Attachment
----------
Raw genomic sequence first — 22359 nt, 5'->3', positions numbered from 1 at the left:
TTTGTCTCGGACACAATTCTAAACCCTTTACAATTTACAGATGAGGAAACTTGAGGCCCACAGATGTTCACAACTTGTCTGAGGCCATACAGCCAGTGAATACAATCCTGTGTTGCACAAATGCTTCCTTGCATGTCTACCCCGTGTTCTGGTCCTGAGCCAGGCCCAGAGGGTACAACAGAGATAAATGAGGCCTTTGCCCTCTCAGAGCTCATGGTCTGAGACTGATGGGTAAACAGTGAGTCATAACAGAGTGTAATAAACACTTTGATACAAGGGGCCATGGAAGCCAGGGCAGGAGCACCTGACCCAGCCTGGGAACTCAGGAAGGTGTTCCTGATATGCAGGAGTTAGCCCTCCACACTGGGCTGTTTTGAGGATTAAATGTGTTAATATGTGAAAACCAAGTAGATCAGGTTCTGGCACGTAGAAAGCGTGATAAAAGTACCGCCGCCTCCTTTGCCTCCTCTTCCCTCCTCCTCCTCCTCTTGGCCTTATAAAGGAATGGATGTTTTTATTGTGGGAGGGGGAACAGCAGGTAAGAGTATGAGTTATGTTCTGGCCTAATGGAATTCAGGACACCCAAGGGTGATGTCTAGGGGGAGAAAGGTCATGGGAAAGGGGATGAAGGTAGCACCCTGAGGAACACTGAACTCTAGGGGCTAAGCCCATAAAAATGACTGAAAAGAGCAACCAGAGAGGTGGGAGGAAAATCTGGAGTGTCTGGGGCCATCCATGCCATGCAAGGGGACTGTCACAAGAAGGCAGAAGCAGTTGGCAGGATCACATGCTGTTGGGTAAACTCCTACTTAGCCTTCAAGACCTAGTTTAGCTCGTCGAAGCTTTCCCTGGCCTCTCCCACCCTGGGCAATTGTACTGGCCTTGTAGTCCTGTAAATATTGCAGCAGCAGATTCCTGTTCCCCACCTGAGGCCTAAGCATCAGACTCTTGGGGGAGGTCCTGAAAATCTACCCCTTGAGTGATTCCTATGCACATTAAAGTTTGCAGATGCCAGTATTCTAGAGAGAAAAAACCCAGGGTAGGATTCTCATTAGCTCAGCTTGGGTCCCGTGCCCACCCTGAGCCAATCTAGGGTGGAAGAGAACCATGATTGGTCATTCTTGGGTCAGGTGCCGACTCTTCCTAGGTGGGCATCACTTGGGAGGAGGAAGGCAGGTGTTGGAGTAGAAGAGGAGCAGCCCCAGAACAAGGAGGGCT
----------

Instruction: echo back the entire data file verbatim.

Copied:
Raw genomic sequence first — 22359 nt, 5'->3', positions numbered from 1 at the left:
TTTGTCTCGGACACAATTCTAAACCCTTTACAATTTACAGATGAGGAAACTTGAGGCCCACAGATGTTCACAACTTGTCTGAGGCCATACAGCCAGTGAATACAATCCTGTGTTGCACAAATGCTTCCTTGCATGTCTACCCCGTGTTCTGGTCCTGAGCCAGGCCCAGAGGGTACAACAGAGATAAATGAGGCCTTTGCCCTCTCAGAGCTCATGGTCTGAGACTGATGGGTAAACAGTGAGTCATAACAGAGTGTAATAAACACTTTGATACAAGGGGCCATGGAAGCCAGGGCAGGAGCACCTGACCCAGCCTGGGAACTCAGGAAGGTGTTCCTGATATGCAGGAGTTAGCCCTCCACACTGGGCTGTTTTGAGGATTAAATGTGTTAATATGTGAAAACCAAGTAGATCAGGTTCTGGCACGTAGAAAGCGTGATAAAAGTACCGCCGCCTCCTTTGCCTCCTCTTCCCTCCTCCTCCTCCTCTTGGCCTTATAAAGGAATGGATGTTTTTATTGTGGGAGGGGGAACAGCAGGTAAGAGTATGAGTTATGTTCTGGCCTAATGGAATTCAGGACACCCAAGGGTGATGTCTAGGGGGAGAAAGGTCATGGGAAAGGGGATGAAGGTAGCACCCTGAGGAACACTGAACTCTAGGGGCTAAGCCCATAAAAATGACTGAAAAGAGCAACCAGAGAGGTGGGAGGAAAATCTGGAGTGTCTGGGGCCATCCATGCCATGCAAGGGGACTGTCACAAGAAGGCAGAAGCAGTTGGCAGGATCACATGCTGTTGGGTAAACTCCTACTTAGCCTTCAAGACCTAGTTTAGCTCGTCGAAGCTTTCCCTGGCCTCTCCCACCCTGGGCAATTGTACTGGCCTTGTAGTCCTGTAAATATTGCAGCAGCAGATTCCTGTTCCCCACCTGAGGCCTAAGCATCAGACTCTTGGGGGAGGTCCTGAAAATCTACCCCTTGAGTGATTCCTATGCACATTAAAGTTTGCAGATGCCAGTATTCTAGAGAGAAAAAACCCAGGGTAGGATTCTCATTAGCTCAGCTTGGGTCCCGTGCCCACCCTGAGCCAATCTAGGGTGGAAGAGAACCATGATTGGTCATTCTTGGGTCAGGTGCCGACTCTTCCTAGGTGGGCATCACTTGGGAGGAGGAAGGCAGGTGTTGGAGTAGAAGAGGAGCAGCCCCAGAACAAGGAGGGCT